With mobile phones, sexy hardware is all very well–but the main purpose of sexy hardware is to run useful (or fun) software. And the vast majority of the software that today’s phones run is written not by phone operating system companies but by third-party developers.
So one of the very biggest questions about Microsoft’s upcoming Windows Phone 7 isn’t whether it looks slick and functional (it does) or if it’ll be a cakewalk for the company to reenter the mobile OS wars at this late date (it won’t). It’s whether enough software companies will build cool Windows Phone software quickly enough to make the platform feel like it’s part of the App Era.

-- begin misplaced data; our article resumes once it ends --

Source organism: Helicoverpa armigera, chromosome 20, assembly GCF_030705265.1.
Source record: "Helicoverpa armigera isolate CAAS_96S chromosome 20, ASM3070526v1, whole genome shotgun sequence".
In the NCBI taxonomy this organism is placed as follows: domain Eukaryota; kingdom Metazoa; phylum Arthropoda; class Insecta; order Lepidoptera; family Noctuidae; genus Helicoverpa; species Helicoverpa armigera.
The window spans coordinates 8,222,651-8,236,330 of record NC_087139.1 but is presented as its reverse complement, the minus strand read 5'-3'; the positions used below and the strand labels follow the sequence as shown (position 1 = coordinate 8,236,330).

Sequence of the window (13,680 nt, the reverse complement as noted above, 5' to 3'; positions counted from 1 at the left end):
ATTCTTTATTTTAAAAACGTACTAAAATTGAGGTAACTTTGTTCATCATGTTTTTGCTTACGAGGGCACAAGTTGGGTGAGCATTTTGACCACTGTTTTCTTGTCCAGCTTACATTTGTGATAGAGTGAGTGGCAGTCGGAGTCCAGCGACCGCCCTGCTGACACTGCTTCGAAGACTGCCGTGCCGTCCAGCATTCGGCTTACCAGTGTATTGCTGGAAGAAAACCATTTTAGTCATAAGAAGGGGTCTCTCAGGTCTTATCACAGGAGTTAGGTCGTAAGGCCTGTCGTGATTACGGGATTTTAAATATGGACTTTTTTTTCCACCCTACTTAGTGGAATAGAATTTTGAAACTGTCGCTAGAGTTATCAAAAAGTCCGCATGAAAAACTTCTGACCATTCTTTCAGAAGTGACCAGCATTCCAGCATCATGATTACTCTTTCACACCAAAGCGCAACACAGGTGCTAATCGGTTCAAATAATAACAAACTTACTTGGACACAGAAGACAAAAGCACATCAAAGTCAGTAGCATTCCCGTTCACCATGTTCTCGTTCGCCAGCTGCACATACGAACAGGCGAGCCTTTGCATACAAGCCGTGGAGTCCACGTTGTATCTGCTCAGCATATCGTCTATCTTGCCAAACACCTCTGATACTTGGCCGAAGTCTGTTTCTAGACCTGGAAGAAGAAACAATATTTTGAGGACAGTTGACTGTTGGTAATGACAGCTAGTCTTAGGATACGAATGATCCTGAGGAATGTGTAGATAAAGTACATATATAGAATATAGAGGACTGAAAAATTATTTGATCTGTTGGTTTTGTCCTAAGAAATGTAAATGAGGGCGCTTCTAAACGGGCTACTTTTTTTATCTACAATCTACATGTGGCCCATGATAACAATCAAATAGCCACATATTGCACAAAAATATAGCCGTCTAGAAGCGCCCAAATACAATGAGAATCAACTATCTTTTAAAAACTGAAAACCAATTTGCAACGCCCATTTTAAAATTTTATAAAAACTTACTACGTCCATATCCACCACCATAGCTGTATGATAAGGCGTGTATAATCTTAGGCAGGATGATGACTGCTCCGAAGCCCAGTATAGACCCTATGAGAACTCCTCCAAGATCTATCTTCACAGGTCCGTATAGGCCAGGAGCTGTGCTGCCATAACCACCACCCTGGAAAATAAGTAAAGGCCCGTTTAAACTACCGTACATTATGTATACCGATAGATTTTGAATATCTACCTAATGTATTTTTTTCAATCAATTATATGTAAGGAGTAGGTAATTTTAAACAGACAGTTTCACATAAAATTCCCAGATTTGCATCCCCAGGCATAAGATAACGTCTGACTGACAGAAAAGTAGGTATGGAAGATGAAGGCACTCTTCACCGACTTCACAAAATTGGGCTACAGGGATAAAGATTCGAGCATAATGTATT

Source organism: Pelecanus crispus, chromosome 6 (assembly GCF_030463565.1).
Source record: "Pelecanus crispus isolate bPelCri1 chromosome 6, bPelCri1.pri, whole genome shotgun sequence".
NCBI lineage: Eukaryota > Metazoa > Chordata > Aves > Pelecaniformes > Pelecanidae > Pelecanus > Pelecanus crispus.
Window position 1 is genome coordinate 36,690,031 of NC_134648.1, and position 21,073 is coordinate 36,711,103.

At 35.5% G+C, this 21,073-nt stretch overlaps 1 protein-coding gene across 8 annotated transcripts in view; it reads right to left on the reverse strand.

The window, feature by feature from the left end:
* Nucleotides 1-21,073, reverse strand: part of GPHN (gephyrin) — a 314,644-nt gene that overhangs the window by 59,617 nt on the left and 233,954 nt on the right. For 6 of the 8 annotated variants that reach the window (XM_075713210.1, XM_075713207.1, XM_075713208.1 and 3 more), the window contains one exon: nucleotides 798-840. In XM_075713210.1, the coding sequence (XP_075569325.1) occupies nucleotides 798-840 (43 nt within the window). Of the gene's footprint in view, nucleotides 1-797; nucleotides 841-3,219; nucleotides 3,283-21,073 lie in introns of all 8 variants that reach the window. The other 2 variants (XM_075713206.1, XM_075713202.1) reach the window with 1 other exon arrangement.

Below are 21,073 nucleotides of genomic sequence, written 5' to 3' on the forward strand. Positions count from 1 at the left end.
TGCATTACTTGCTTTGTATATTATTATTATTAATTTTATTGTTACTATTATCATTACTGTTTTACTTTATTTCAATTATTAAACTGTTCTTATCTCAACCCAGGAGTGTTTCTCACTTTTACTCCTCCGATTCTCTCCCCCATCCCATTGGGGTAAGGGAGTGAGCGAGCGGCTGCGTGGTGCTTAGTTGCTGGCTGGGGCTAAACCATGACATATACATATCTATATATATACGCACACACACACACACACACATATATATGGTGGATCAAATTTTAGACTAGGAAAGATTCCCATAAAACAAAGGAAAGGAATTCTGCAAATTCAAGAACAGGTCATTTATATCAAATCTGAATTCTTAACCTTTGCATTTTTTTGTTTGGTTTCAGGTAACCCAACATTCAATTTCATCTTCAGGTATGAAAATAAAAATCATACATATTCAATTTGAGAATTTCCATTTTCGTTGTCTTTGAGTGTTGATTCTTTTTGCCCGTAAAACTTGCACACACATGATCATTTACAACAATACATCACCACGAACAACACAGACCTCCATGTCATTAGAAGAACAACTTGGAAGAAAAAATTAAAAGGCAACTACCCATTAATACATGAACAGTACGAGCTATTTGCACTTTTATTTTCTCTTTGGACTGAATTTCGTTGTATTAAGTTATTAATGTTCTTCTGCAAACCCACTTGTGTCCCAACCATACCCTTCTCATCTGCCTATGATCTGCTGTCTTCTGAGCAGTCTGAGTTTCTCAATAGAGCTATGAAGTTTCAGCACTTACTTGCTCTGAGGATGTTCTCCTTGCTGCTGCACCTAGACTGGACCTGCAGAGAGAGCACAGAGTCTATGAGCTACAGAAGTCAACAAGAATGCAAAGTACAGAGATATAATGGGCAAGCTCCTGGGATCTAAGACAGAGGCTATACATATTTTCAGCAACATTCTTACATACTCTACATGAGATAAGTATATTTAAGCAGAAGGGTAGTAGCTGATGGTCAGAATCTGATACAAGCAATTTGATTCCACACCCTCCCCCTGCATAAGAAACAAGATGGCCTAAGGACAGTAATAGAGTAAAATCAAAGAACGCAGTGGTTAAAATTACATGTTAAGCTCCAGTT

As I’ve met with mobile software companies over the past few months, I’ve had a hard time getting a sense of Windows Phone 7’s prospects. Almost all the ones I’ve asked have said that they’re taking a wait-and-see attitude. But Microsoft has been holding an event at its Silicon Valley campus for some of the mobile developers who belong to its BizSpark program for startups. The companies at the meeting are convening in an auditorium to crank away at Windows phone 7 apps. Microsoft employees are providing both technical and business advice.
I visited with some of the developers yesterday–including name-brand companies and some I wasn’t familiar with–and came away feeling cautiously optimistic.